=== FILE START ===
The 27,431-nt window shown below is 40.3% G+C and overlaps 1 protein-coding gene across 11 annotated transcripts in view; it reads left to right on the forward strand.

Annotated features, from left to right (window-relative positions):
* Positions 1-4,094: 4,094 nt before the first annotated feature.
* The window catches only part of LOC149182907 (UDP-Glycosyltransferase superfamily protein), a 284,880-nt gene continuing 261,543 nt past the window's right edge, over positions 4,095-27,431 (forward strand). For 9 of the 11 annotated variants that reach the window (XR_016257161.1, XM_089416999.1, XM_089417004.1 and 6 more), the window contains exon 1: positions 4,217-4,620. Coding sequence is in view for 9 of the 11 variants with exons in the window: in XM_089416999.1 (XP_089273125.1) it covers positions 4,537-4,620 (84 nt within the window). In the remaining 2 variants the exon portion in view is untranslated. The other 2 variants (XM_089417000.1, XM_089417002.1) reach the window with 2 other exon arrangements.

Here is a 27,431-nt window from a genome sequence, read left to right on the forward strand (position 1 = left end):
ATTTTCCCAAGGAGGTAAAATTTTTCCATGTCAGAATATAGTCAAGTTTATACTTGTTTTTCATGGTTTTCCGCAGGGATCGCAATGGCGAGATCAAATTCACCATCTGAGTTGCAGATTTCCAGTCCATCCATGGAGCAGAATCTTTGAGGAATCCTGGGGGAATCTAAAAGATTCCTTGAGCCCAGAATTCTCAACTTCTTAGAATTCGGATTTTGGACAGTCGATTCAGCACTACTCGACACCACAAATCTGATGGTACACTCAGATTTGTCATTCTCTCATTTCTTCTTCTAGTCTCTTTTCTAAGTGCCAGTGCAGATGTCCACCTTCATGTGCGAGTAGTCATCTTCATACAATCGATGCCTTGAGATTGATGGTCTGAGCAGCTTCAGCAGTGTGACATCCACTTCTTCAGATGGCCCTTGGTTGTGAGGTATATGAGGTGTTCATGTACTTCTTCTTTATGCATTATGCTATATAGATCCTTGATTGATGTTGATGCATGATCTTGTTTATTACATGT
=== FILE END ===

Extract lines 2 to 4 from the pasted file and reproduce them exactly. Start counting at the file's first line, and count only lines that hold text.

Annotated features, from left to right (window-relative positions):
* Positions 1-4,094: 4,094 nt before the first annotated feature.
* The window catches only part of LOC149182907 (UDP-Glycosyltransferase superfamily protein), a 284,880-nt gene continuing 261,543 nt past the window's right edge, over positions 4,095-27,431 (forward strand). For 9 of the 11 annotated variants that reach the window (XR_016257161.1, XM_089416999.1, XM_089417004.1 and 6 more), the window contains exon 1: positions 4,217-4,620. Coding sequence is in view for 9 of the 11 variants with exons in the window: in XM_089416999.1 (XP_089273125.1) it covers positions 4,537-4,620 (84 nt within the window). In the remaining 2 variants the exon portion in view is untranslated. The other 2 variants (XM_089417000.1, XM_089417002.1) reach the window with 2 other exon arrangements.